Four youth martyred in occupied Kashmir

Published: November 20, 2018
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Indian policemen stand next to a burning handcart. PHOTO: REUTERS

Indian policemen stand next to a burning handcart. PHOTO: REUTERS

At least four Kashmiri youth were martyred early Tuesday as Indian occupying forces continued to unleash violence in Indian-occupied Kashmir (IoK).

According to Kashmir Media Service, the youth were martyred during a cordon and search operation in Nadigam area of Shopian district.

Last night, an Indian Para Commando was killed and three others injured in the same vicinity. In Samba district, an Indian Border Security Force (PSF) trooper was killed in a blast.

Indian troops martyr mentally challenged man in Occupied Kashmir

Earlier this year, the United Nations High Commissioner for Human Rights (OHCHR) issued a report revealing “impunity for human rights violations and lack of access to justice” to be human rights challenges in the Indian-occupied Kashmir (IoK).

“Special laws in force in the state, such as the Armed Forces Special Powers Act, 1990 (AFSPA) and the Jammu and Kashmir Public Safety Act, 1978 (PSA) have created structures that obstruct normal course of law, impede accountability and jeopardise the right to remedy for victims of human rights violations.”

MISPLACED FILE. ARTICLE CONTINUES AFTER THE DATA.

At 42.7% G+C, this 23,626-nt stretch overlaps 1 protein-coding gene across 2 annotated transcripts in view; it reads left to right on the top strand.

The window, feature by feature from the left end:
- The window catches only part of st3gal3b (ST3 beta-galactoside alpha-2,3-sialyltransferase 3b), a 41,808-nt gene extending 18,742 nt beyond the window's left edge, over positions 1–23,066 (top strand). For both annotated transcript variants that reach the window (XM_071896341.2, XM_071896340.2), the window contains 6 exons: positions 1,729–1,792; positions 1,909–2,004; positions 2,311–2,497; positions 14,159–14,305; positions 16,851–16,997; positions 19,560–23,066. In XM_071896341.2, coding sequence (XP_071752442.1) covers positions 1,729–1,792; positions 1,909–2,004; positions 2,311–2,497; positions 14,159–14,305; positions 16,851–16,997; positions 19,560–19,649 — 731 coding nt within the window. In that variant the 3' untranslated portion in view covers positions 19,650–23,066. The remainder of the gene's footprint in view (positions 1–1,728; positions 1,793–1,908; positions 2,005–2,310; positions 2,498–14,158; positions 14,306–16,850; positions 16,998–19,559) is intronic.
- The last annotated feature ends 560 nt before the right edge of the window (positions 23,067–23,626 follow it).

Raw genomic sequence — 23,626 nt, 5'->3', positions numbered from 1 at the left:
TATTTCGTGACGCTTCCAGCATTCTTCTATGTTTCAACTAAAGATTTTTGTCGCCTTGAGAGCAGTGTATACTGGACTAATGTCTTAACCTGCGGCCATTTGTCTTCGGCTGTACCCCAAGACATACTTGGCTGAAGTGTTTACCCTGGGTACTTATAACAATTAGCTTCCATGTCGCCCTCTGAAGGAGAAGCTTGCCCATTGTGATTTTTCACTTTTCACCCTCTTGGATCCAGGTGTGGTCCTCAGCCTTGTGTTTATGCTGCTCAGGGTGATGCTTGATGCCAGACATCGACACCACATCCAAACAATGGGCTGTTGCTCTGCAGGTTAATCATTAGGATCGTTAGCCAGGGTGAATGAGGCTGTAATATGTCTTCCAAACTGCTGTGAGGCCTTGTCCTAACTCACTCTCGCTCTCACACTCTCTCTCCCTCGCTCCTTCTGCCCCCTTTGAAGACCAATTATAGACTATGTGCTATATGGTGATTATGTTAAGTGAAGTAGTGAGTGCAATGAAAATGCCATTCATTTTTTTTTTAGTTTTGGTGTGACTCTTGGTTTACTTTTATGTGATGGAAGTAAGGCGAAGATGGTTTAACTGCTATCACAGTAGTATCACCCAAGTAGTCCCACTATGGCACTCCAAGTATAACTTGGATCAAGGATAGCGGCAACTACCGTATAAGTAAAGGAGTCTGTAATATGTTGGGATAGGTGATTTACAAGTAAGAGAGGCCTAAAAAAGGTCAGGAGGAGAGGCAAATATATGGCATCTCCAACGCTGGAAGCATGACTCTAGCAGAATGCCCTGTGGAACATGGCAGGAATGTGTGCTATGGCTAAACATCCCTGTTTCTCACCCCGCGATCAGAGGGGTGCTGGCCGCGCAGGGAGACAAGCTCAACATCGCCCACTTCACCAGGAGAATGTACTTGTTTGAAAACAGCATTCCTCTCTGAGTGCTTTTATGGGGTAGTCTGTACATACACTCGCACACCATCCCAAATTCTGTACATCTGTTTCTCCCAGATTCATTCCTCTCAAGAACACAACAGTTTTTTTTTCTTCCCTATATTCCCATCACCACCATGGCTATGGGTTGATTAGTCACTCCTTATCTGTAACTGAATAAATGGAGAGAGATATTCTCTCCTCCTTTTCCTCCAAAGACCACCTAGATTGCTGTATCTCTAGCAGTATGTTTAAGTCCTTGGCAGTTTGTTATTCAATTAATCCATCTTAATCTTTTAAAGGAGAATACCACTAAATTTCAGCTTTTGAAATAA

The OHCHR also revealed continued impunity for enforced disappearances with “little movement towards a credible investigation of complaints including an inquiry into alleged sites of mass graves”. It added that the occupying authorities failed to independently investigate and prosecute allegations of sexual violence by security forces personnel.

The report also found that Indian military courts and tribunals were a hindrance to justice and highlighted administrative detention used by the Indian authorities in IoK to “circumvent the protections of ordinary criminal procedure. Introduced in 1978 to primarily deal with timber smugglers, the Jammu and Kashmir Public Safety Act, 1978 (PSA) is the most commonly used law for the purpose of administrative detention”.

The excessive use of force by Indian forces in held-Kashmir was also stressed in the report. “The killing of civilians between 2016 and 2018 raises the question of whether security forces resorted to excessive use of force to respond to protesters, some of whom were throwing rocks. International human rights groups have accused Indian security forces of using excessive force and failing to adhere to applicable national and international standards on the use of force,” it said.

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